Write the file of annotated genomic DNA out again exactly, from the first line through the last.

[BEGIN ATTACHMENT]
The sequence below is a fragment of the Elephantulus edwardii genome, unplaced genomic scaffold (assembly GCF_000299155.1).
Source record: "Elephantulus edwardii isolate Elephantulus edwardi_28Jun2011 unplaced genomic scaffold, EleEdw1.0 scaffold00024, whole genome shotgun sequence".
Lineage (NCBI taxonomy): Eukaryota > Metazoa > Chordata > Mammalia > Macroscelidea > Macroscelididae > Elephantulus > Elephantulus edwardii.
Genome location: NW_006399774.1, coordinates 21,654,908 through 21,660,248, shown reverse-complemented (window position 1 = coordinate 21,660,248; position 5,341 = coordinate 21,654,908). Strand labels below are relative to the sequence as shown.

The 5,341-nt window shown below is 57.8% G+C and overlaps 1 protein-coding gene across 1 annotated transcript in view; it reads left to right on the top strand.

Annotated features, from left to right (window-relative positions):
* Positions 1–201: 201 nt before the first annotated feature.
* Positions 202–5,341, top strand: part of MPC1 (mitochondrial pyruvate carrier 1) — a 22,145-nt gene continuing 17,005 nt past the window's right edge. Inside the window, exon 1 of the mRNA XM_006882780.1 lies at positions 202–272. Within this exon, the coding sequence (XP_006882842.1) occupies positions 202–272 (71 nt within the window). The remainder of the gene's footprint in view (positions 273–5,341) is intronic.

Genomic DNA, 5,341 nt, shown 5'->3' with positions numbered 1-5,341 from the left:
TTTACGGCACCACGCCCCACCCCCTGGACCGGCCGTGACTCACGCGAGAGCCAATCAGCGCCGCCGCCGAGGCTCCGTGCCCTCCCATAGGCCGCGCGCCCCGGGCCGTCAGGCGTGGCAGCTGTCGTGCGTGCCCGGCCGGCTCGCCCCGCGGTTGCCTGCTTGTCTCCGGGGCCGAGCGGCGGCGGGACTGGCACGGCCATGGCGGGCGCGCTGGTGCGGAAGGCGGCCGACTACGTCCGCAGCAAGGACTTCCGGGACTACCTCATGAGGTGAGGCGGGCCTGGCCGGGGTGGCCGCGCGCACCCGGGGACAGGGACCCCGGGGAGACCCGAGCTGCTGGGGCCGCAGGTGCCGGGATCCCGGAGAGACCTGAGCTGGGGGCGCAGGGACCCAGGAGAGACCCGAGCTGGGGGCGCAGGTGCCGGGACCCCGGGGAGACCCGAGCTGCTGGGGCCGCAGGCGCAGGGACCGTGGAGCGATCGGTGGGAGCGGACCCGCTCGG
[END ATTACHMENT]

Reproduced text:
The sequence below is a fragment of the Elephantulus edwardii genome, unplaced genomic scaffold (assembly GCF_000299155.1).
Source record: "Elephantulus edwardii isolate Elephantulus edwardi_28Jun2011 unplaced genomic scaffold, EleEdw1.0 scaffold00024, whole genome shotgun sequence".
Lineage (NCBI taxonomy): Eukaryota > Metazoa > Chordata > Mammalia > Macroscelidea > Macroscelididae > Elephantulus > Elephantulus edwardii.
Genome location: NW_006399774.1, coordinates 21,654,908 through 21,660,248, shown reverse-complemented (window position 1 = coordinate 21,660,248; position 5,341 = coordinate 21,654,908). Strand labels below are relative to the sequence as shown.

The 5,341-nt window shown below is 57.8% G+C and overlaps 1 protein-coding gene across 1 annotated transcript in view; it reads left to right on the top strand.

Annotated features, from left to right (window-relative positions):
* Positions 1–201: 201 nt before the first annotated feature.
* Positions 202–5,341, top strand: part of MPC1 (mitochondrial pyruvate carrier 1) — a 22,145-nt gene continuing 17,005 nt past the window's right edge. Inside the window, exon 1 of the mRNA XM_006882780.1 lies at positions 202–272. Within this exon, the coding sequence (XP_006882842.1) occupies positions 202–272 (71 nt within the window). The remainder of the gene's footprint in view (positions 273–5,341) is intronic.

Genomic DNA, 5,341 nt, shown 5'->3' with positions numbered 1-5,341 from the left:
TTTACGGCACCACGCCCCACCCCCTGGACCGGCCGTGACTCACGCGAGAGCCAATCAGCGCCGCCGCCGAGGCTCCGTGCCCTCCCATAGGCCGCGCGCCCCGGGCCGTCAGGCGTGGCAGCTGTCGTGCGTGCCCGGCCGGCTCGCCCCGCGGTTGCCTGCTTGTCTCCGGGGCCGAGCGGCGGCGGGACTGGCACGGCCATGGCGGGCGCGCTGGTGCGGAAGGCGGCCGACTACGTCCGCAGCAAGGACTTCCGGGACTACCTCATGAGGTGAGGCGGGCCTGGCCGGGGTGGCCGCGCGCACCCGGGGACAGGGACCCCGGGGAGACCCGAGCTGCTGGGGCCGCAGGTGCCGGGATCCCGGAGAGACCTGAGCTGGGGGCGCAGGGACCCAGGAGAGACCCGAGCTGGGGGCGCAGGTGCCGGGACCCCGGGGAGACCCGAGCTGCTGGGGCCGCAGGCGCAGGGACCGTGGAGCGATCGGTGGGAGCGGACCCGCTCGG